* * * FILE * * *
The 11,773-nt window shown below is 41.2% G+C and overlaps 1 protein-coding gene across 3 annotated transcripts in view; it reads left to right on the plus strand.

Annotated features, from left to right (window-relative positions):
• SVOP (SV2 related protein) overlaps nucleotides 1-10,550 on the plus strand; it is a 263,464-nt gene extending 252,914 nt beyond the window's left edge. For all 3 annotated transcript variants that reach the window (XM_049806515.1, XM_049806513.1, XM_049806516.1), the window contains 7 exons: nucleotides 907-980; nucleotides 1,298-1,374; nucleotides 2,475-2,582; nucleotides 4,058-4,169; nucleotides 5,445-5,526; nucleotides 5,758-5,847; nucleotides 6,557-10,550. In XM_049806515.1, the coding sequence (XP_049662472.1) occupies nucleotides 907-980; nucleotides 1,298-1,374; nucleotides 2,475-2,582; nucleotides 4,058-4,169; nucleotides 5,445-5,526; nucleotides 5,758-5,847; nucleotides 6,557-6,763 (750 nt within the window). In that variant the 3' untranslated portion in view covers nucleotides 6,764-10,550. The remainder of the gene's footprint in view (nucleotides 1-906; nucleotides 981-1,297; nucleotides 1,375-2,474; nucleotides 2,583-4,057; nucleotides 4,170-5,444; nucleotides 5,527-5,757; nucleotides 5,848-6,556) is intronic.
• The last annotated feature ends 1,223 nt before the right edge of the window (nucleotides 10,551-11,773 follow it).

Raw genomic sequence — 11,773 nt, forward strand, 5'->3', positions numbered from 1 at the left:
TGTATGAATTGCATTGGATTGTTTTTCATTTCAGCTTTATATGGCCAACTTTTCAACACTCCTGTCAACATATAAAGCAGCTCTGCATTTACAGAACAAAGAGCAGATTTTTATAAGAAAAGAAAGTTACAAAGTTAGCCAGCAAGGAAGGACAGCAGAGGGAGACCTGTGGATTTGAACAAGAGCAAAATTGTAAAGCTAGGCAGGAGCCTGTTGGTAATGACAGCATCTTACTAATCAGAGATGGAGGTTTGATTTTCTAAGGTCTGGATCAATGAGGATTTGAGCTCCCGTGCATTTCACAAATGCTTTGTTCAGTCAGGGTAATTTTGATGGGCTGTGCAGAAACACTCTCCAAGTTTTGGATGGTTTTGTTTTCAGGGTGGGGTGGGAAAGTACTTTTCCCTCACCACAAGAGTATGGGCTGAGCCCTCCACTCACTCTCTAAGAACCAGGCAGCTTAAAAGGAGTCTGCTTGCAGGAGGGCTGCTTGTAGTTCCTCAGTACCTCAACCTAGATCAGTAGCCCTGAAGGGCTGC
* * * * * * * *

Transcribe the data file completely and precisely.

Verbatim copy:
The 11,773-nt window shown below is 41.2% G+C and overlaps 1 protein-coding gene across 3 annotated transcripts in view; it reads left to right on the plus strand.

Annotated features, from left to right (window-relative positions):
• SVOP (SV2 related protein) overlaps nucleotides 1-10,550 on the plus strand; it is a 263,464-nt gene extending 252,914 nt beyond the window's left edge. For all 3 annotated transcript variants that reach the window (XM_049806515.1, XM_049806513.1, XM_049806516.1), the window contains 7 exons: nucleotides 907-980; nucleotides 1,298-1,374; nucleotides 2,475-2,582; nucleotides 4,058-4,169; nucleotides 5,445-5,526; nucleotides 5,758-5,847; nucleotides 6,557-10,550. In XM_049806515.1, the coding sequence (XP_049662472.1) occupies nucleotides 907-980; nucleotides 1,298-1,374; nucleotides 2,475-2,582; nucleotides 4,058-4,169; nucleotides 5,445-5,526; nucleotides 5,758-5,847; nucleotides 6,557-6,763 (750 nt within the window). In that variant the 3' untranslated portion in view covers nucleotides 6,764-10,550. The remainder of the gene's footprint in view (nucleotides 1-906; nucleotides 981-1,297; nucleotides 1,375-2,474; nucleotides 2,583-4,057; nucleotides 4,170-5,444; nucleotides 5,527-5,757; nucleotides 5,848-6,556) is intronic.
• The last annotated feature ends 1,223 nt before the right edge of the window (nucleotides 10,551-11,773 follow it).

Raw genomic sequence — 11,773 nt, forward strand, 5'->3', positions numbered from 1 at the left:
TGTATGAATTGCATTGGATTGTTTTTCATTTCAGCTTTATATGGCCAACTTTTCAACACTCCTGTCAACATATAAAGCAGCTCTGCATTTACAGAACAAAGAGCAGATTTTTATAAGAAAAGAAAGTTACAAAGTTAGCCAGCAAGGAAGGACAGCAGAGGGAGACCTGTGGATTTGAACAAGAGCAAAATTGTAAAGCTAGGCAGGAGCCTGTTGGTAATGACAGCATCTTACTAATCAGAGATGGAGGTTTGATTTTCTAAGGTCTGGATCAATGAGGATTTGAGCTCCCGTGCATTTCACAAATGCTTTGTTCAGTCAGGGTAATTTTGATGGGCTGTGCAGAAACACTCTCCAAGTTTTGGATGGTTTTGTTTTCAGGGTGGGGTGGGAAAGTACTTTTCCCTCACCACAAGAGTATGGGCTGAGCCCTCCACTCACTCTCTAAGAACCAGGCAGCTTAAAAGGAGTCTGCTTGCAGGAGGGCTGCTTGTAGTTCCTCAGTACCTCAACCTAGATCAGTAGCCCTGAAGGGCTGC